Crime, Law and Justice

World War II veteran Delbert Belton was 88 years old. This photo is part of a memorial created for Belton at the Eagles Lodge in Spokane.

Police have arrested the second teenager accused of beating to death an 88-year-old World War II vet in Spokane. The two 16-year-old males have been charged with first degree robbery and first degree murder in case that's attracted national attention.

Delbert Belton was beaten beyond recognition while he waited in his car outside the Eagles Lodge in north Spokane last week. Belton, known as "Shorty" to his friends, served in the Army and had survived injuries in the battle of Okinawa.

FBI. Israel Keyes, suspected of 11 murders, killed himself in December 2012.

The FBI is hoping a more detailed timeline and newly released video will revive a stalled investigation into a serial killer suspected of 11 murders -- four of them in Washington state. Israel Keyes committed suicide last year in an Alaska jail cell before agents could identify all his victims.

Israel Keyes was caught in 2012 after he kidnapped, raped and murdered a barista named Samantha Koenig in Anchorage. The 34-year-old Keyes told investigators he crisscrossed the country, keeping stashes of murder supplies in strategic locations, and killed strangers, often in remote areas.

Chris Lehman / Northwest News Network

If projections are correct, Oregon will need to build fewer prison beds under a new law.

Governor John Kitzhaber signed a wide-ranging public safety bill Thursday. But the measure he approved fell short of what the Democrat proposed.

Kitzhaber had wanted lawmakers to significantly curb the growth of Oregon's inmate population over the next decade. That would have potentially required controversial changes to the state's mandatory minimum sentencing plan for some violent crimes.

Washington’s new DUI law borrows an idea from South Dakota. Starting in January, as many as three Washington counties and two cities will pilot a 24/7 alcohol monitoring program. That could mean offenders wearing high-tech bracelets.

Ignition interlock devices are standard these days for drunk drivers. But there are ways around them. So technology to the rescue.

Austin Jenkins/ Northwest News Network. Dan Schulte, with his sister at his side, speaks at the bill signing ceremony for Washington’s new DUI law.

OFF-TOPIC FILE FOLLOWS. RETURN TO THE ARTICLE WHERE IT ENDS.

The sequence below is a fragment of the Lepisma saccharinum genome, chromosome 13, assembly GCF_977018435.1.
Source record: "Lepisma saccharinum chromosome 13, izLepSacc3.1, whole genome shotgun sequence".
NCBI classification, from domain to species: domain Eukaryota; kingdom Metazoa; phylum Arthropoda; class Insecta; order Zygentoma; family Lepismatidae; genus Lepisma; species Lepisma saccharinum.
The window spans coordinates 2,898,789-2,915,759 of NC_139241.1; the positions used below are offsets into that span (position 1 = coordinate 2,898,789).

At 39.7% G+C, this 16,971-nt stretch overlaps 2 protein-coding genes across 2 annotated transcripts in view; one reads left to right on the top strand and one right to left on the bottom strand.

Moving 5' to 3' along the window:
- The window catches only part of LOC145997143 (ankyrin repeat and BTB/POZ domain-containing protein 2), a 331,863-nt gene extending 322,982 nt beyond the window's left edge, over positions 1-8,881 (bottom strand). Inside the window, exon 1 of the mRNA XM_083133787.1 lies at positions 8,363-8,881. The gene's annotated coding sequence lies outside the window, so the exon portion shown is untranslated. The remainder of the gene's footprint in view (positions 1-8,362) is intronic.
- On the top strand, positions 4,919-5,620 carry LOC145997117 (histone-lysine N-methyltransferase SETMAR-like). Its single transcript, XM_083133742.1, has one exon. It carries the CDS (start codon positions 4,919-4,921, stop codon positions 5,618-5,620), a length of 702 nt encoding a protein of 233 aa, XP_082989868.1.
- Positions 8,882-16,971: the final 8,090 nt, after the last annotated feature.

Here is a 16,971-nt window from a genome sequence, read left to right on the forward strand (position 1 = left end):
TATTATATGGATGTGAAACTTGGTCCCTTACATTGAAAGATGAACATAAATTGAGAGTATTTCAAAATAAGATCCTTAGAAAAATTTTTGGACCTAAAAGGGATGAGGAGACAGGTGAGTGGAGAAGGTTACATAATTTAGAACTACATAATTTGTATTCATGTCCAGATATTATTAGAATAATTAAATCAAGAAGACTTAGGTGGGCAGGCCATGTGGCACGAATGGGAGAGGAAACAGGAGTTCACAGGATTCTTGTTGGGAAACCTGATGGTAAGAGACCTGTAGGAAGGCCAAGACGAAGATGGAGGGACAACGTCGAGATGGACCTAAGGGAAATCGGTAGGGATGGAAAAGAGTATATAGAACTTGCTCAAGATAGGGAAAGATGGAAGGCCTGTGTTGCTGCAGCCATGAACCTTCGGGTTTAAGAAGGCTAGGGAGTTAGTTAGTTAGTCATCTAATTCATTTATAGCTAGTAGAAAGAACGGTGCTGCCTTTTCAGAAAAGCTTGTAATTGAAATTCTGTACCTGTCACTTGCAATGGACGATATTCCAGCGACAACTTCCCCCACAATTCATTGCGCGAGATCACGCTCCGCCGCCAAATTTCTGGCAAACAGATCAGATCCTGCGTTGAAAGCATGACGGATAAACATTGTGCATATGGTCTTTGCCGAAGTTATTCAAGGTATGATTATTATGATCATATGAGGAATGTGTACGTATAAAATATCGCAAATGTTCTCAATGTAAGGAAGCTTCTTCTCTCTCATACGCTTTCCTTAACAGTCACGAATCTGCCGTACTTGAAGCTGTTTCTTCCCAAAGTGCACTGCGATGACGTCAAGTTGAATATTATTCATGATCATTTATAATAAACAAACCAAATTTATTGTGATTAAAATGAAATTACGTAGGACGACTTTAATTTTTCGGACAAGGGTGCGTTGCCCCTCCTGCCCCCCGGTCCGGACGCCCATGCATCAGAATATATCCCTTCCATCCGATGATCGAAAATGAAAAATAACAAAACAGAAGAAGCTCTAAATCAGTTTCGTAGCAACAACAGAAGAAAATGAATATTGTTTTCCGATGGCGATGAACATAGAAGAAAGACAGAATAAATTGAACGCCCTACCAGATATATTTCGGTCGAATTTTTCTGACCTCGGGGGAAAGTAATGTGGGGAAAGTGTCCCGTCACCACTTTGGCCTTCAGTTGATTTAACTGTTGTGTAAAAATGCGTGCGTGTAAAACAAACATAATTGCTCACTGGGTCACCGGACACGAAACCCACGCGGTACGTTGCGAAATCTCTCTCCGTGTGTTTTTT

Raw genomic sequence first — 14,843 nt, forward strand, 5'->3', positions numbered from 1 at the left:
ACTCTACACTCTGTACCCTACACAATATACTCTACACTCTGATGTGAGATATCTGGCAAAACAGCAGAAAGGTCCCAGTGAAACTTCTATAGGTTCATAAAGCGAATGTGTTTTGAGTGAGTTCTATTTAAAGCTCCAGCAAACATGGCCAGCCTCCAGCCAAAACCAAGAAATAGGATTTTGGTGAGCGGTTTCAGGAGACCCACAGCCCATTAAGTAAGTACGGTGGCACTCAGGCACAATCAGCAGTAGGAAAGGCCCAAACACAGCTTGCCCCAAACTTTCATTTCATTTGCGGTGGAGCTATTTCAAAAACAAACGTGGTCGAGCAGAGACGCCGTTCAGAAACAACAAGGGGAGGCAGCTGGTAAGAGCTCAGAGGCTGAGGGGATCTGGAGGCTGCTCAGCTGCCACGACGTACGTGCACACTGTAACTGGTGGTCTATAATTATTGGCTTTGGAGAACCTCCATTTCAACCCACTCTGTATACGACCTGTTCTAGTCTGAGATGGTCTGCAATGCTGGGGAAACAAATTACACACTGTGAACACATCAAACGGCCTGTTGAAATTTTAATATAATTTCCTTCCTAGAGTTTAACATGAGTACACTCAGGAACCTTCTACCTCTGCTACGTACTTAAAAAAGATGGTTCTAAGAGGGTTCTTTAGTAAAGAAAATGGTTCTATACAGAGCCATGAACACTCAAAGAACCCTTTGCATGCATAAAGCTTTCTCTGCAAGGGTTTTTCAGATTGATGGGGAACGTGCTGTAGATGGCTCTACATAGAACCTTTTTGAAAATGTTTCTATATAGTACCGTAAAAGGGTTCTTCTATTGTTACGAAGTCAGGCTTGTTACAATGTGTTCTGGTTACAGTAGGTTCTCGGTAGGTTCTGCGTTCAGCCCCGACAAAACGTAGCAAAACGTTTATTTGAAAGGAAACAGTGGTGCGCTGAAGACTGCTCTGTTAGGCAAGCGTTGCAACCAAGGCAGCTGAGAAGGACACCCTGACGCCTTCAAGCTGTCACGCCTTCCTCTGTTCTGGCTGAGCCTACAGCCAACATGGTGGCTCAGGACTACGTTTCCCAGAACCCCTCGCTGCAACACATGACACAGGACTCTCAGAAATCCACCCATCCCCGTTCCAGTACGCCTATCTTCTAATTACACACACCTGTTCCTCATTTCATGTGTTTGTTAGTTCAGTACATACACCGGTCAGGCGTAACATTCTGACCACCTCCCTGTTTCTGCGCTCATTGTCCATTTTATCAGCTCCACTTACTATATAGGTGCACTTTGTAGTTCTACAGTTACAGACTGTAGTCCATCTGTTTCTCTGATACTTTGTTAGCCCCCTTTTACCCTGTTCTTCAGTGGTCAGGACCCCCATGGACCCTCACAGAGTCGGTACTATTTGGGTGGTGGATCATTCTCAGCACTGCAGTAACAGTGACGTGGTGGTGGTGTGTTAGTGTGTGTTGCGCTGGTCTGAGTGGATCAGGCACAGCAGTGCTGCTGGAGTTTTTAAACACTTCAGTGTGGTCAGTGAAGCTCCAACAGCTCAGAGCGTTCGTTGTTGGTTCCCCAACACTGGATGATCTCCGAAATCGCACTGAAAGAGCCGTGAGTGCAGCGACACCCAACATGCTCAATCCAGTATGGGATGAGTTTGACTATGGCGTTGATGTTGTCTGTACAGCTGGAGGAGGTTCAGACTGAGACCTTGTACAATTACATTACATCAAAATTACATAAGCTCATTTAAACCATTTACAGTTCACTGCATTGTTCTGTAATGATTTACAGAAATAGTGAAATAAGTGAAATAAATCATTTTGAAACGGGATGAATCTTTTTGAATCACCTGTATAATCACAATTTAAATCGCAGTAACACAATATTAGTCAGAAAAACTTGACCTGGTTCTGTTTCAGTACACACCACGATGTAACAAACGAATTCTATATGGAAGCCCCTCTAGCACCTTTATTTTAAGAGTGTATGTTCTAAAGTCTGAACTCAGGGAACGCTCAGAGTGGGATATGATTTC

Second-time drunk drivers in Washington will go directly to jail. They’ll also be required to get an ignition interlock device within five days.

Those are just two of the provisions in a sweeping new DUI measure signed into law Thursday. But already there are calls for even tougher penalties in the future.

The bill signing ceremony took place at a State Patrol field office. Governor Jay Inslee was flanked by police, prosecutors, lawmakers and victims.

Cannabis Training University / Wikimedia http://bit.ly/1kfTt1S

The stated goal of Washington’s new marijuana law is to stop treating adult pot use as a crime. But Washington’s pot consultant says this experiment in legalization will only work if the police aggressively target the black market. And he’s concerned that won’t happen.

The sponsors of Initiative 502 were clear. They said it was time for a “new approach” to marijuana in Washington. They wanted to allow adult pot use, free up law enforcement to focus on violent and property crimes and “take marijuana out of the hands of illegal drug organizations.”

Royal Canadian Mounted Police

Police in British Columbia Tuesday announced that they foiled a terrorist plot to bomb Monday's Canada Day celebration in Victoria.

Anna King / Northwest News Network

A lawsuit against a Washington florist who refused to do the flowers for a gay couple's wedding went to court Friday. Attorneys for the Richland florist disputed the state's claim that her refusal on moral grounds violated consumer protection law.

Attorneys for florist Baronelle Stutzman argue the state shouldn't be in court at all. They say claims of discrimination against gays and lesbians should first be reviewed administratively by the Washington Human Rights Commission.

MBisanz / Wikimedia

Oregon lawmakers have given the initial approval to a sweeping measure aimed at checking the growth of the state's prison population. The House Thursday passed a bill that reduces some sentences for non-violent crimes.

The measure would lower the penalties for people convicted of some marijuana crimes and driving with a suspended license. It would also shave prison time off the voter-approved mandatory minimum sentence for robbery and identity theft. It would also put money into programs aimed at reducing recidivism rates.

Charli Deltenre

It's still not clear what the Supreme Court's ruling on the Defense of Marriage Act will mean for many same-sex couples in the Northwest. That's because of new legal questions surrounding the hundreds of couples who have marriage licenses from Washington state but live in states like Idaho and Oregon that have banned same-sex marriage.

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